The French defense ministry announced Sunday that its air force is attacking the capital of ISIS in Raqqa, Syria. Twenty sites were struck, France says, including a command post and training camp. The attack comes hours after it was reported that the Paris terrorists communicated with ISIS command in Syria and that the men were trained, not merely inspired, by ISIS. The news was first reported on the Twitter feed of Raqqa is Being Slaughtered Silently, a local activist group.
French forces previously struck Raqqa on Oct. 8 in an effort to forestall the very kinds of attacks that unfolded in Paris last weekend.
Two French Rafale jets bombed what officials said was an ISIS training camp. It was believed to also house one of the country’s most-wanted jihadists, Salim Benghalem, who is responsible for supervising French jihadists who come to Syria to train with ISIS.
It was only the second French airstrike in Syria. And while officials didn’t mention Benghalem, he is believed to have survived.
“We struck because we know that in Syria, particularly around Raqqa, there are training camps for foreign fighters whose mission is not fight Daesh on the Levant but to come to France, in Europe to carry out attacks,” Jean-Yves Le Drian, France’s minister of defense, said at the time.
It's unclear whether any specific information prompted the rare French airstrike. But on Sunday, unnamed Iraqi officials told the Associated Press that they had passed along to France intelligence about an imminent attack on the country prior to the Paris assaults.
But two sources familiar with the intelligence told The Daily Beast that it was vague and general and didn’t offer any clear indication of when terrorists might strike.
France has experience striking inside Syria, but statistics from the U.S. military suggest not very much. Of the 1,772 coalition strikes conducted inside Syria since the air campaign began, only 146 have been by nations other than the United States, France being one of the eight nations.
Assuming that each of those eight countries are contributing evenly, France conducted an estimated 18 strikes before Sunday in Syria. That’s only an approximation, of course. And it is unclear how many of those 146 strikes were in Raqqa, but a U.S. defense official told The Daily Beast the last French strike in that city was Oct. 8. (The only other publicized French strike was on Sept. 27.) In recent weeks, the coalition effort has focused on northern Iraq and helping Kurdish forces reclaim the city of Sinjar, in part to cut off the supply route from Raqqa and western Iraq.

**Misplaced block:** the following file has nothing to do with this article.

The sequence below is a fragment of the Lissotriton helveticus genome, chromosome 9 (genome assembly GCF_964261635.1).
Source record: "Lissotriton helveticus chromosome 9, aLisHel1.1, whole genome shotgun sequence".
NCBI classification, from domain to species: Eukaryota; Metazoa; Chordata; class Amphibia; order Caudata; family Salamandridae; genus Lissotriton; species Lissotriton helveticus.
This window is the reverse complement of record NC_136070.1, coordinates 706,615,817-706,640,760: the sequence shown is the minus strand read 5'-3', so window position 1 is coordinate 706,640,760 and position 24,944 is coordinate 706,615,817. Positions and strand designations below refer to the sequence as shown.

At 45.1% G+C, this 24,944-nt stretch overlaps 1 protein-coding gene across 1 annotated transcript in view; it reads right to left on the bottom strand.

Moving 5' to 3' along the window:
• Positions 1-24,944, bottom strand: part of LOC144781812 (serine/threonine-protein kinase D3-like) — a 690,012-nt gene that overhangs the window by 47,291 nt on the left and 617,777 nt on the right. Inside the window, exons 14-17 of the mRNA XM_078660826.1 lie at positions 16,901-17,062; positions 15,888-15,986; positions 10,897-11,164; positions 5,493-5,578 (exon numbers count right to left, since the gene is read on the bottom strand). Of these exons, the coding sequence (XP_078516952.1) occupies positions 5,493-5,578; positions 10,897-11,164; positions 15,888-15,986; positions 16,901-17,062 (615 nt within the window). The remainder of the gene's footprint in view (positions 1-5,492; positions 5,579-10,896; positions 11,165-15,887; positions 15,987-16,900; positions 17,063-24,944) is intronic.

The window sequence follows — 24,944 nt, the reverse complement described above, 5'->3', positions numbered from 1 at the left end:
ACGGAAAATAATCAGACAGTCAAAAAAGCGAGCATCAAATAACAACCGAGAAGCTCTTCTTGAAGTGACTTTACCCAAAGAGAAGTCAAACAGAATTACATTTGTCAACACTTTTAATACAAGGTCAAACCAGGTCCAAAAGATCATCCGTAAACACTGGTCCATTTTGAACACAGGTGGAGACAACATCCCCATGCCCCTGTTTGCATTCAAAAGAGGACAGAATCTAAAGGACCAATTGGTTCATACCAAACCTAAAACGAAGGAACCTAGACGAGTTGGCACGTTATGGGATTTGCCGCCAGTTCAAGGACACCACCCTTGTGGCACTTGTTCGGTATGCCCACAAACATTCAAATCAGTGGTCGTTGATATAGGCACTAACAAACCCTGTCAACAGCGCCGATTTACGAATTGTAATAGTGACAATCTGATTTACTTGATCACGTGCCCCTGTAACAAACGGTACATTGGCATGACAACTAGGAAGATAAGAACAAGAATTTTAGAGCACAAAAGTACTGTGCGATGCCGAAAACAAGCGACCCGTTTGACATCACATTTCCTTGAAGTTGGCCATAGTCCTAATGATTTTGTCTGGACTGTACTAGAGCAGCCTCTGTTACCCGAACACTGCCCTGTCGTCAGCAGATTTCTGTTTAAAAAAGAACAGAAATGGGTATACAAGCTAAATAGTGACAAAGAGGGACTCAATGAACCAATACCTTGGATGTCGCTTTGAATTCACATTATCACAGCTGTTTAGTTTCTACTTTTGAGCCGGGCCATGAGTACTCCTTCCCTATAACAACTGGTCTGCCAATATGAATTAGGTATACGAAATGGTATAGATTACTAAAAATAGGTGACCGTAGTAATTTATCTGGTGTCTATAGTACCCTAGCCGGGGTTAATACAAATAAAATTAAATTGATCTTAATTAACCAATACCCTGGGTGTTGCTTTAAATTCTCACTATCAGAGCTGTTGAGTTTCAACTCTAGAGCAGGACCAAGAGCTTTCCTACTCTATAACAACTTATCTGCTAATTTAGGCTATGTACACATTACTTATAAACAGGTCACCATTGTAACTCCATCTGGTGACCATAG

That said, France enters this effort with a large advantage that likely allowed its pilots to conduct strikes just two days after the assault on Paris: access to U.S. and coalition intelligence on Raqqa.
Since June 2014, the U.S.-led coalition has kept a watchful eye over Raqqa, mostly with drones. That’s allowed the coalition to draft a long list of potential targets that it has conducted and France may now use in its war.
“This is a coalition effort. The French are conducting strikes with coalition support,” U.S. Central Command spokesman Air Force Col. Patrick Ryder told The Daily Beast.
During his phone calls with his French counterpart since Friday’s attack, Secretary of Defense Ashton Carter discussed how the French could use U.S. intelligence for potential strikes, according to a U.S. defense official.
The last French military air campaign was during the 2011 Libyan intervention. But during that effort, which was initially designed to stop Libyan leader Muammar Gaddafi’s forces from killing civilians in the city of Benghazi, the French struggled to support its airstrikes logistically and eventually sought U.S. help.
But before Friday, France did not consider itself at war in Libya or Syria. Then came the attacks that snuffed out 132 souls.
— Shane Harris and Nancy A. Youssef